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How to Survive Your Freshman Year: By Hundreds of College Sophomores, Juniors, and Seniors Who Did (Hundreds of Heads Survival Guides) Paperback – March 10, 2008

ISBN-13: 978-1933512143 ISBN-10: 1933512148 Edition: 3rd

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Product Details

  • Series: Hundreds of Heads Survival Guides
  • Paperback: 320 pages
  • Publisher: Hundreds of Heads Books; 3rd edition (March 10, 2008)
  • Language: English
  • ISBN-10: 1933512148
  • ISBN-13: 978-1933512143
  • Product Dimensions: 9 x 6 x 1 inches
  • Shipping Weight: 1.2 pounds
  • Average Customer Review: 4.1 out of 5 stars  See all reviews (18 customer reviews)
  • Amazon Best Sellers Rank: #827,669 in Books (See Top 100 in Books)

Editorial Reviews

Review

For 13 years, you've worked and waited for this time to come.

You've endured lectures and practices, written hundreds of essays, and passed thousands of papers forward. You've slept through more classes than you'd ever admit to your parents. You've gotten energized by teachers you'll never forget.

Now you're ready for the next step: college. You leave soon, and while you're excited, you're also scared to your bones.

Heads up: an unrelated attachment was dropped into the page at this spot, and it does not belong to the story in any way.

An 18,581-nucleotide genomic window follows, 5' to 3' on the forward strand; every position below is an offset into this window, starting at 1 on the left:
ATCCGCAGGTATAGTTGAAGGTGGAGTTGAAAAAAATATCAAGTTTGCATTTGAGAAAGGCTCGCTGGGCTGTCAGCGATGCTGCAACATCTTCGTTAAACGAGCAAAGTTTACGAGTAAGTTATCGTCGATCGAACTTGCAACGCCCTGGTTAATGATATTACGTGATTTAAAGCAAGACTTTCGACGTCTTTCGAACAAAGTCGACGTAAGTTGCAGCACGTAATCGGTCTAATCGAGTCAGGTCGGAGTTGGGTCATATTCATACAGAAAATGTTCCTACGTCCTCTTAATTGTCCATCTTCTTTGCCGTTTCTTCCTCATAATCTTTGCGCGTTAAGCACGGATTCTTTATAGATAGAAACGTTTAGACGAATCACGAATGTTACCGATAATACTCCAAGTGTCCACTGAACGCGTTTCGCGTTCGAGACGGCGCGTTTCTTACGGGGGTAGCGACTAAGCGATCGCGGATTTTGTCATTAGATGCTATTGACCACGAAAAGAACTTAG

Will you like your roommate? How will you find your classes? Will the pressure to party ramp up a dozen notches?

Take a deep breath and go find "How to Survive Your Freshman Year" by Hundreds of Heads LLC. This book is going to make the next 10 months the best ever.

Right about now, you're throwing things in a box and getting ready to move into your dorm or off-campus housing.

Or at least you're thinking about it.

The first thing to remember is not to over-pack, particularly if you're going to be living in a teensy room. Take your favorite blanket and pillow, your music and a really good alarm clock, and be judicious in what else you pack. If you can, talk with your roommate so you don't bring duplicates.

And about that near-stranger you'll be living with: There's lots of advice on roommates in this book. First, and maybe the most important, is to ask for a transfer if you absolutely can't stand one another. Learn to be flexible and accommodating. Don't choose a roomie you already know. And for heaven's sakes, get out of the dorm often!

On that note, beware. Freshman year means going a little wild, but not too wild. Party, but remember that you're there to go to class and get a degree. Set aside time to study, don't push yourself into any relationship, and make friends with your R.A. and the professors. Have fun but be responsible. Freshman year is the time to learn more about you, but do it safely.